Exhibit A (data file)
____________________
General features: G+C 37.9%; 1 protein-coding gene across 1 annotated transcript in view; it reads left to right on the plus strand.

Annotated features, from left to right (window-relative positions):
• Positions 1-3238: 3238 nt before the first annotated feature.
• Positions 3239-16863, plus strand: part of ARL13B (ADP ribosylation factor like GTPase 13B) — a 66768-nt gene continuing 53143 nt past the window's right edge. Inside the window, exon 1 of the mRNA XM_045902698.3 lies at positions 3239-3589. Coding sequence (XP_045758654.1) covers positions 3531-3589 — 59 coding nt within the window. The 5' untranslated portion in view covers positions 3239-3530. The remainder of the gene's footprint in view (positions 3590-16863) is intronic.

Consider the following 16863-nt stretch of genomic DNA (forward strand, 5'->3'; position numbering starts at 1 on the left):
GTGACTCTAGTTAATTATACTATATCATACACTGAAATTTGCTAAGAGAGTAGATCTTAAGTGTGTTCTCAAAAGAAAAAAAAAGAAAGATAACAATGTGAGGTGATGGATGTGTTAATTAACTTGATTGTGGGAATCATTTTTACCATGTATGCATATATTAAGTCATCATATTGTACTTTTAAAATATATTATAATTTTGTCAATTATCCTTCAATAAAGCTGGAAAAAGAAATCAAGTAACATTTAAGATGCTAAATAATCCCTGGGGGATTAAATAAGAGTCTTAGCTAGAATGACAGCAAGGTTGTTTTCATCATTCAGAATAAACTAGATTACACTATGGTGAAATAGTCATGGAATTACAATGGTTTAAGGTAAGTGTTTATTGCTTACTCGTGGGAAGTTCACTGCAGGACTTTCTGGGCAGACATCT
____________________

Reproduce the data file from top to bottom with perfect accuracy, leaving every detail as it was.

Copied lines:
General features: G+C 37.9%; 1 protein-coding gene across 1 annotated transcript in view; it reads left to right on the plus strand.

Annotated features, from left to right (window-relative positions):
• Positions 1-3238: 3238 nt before the first annotated feature.
• Positions 3239-16863, plus strand: part of ARL13B (ADP ribosylation factor like GTPase 13B) — a 66768-nt gene continuing 53143 nt past the window's right edge. Inside the window, exon 1 of the mRNA XM_045902698.3 lies at positions 3239-3589. Coding sequence (XP_045758654.1) covers positions 3531-3589 — 59 coding nt within the window. The 5' untranslated portion in view covers positions 3239-3530. The remainder of the gene's footprint in view (positions 3590-16863) is intronic.

Consider the following 16863-nt stretch of genomic DNA (forward strand, 5'->3'; position numbering starts at 1 on the left):
GTGACTCTAGTTAATTATACTATATCATACACTGAAATTTGCTAAGAGAGTAGATCTTAAGTGTGTTCTCAAAAGAAAAAAAAAGAAAGATAACAATGTGAGGTGATGGATGTGTTAATTAACTTGATTGTGGGAATCATTTTTACCATGTATGCATATATTAAGTCATCATATTGTACTTTTAAAATATATTATAATTTTGTCAATTATCCTTCAATAAAGCTGGAAAAAGAAATCAAGTAACATTTAAGATGCTAAATAATCCCTGGGGGATTAAATAAGAGTCTTAGCTAGAATGACAGCAAGGTTGTTTTCATCATTCAGAATAAACTAGATTACACTATGGTGAAATAGTCATGGAATTACAATGGTTTAAGGTAAGTGTTTATTGCTTACTCGTGGGAAGTTCACTGCAGGACTTTCTGGGCAGACATCT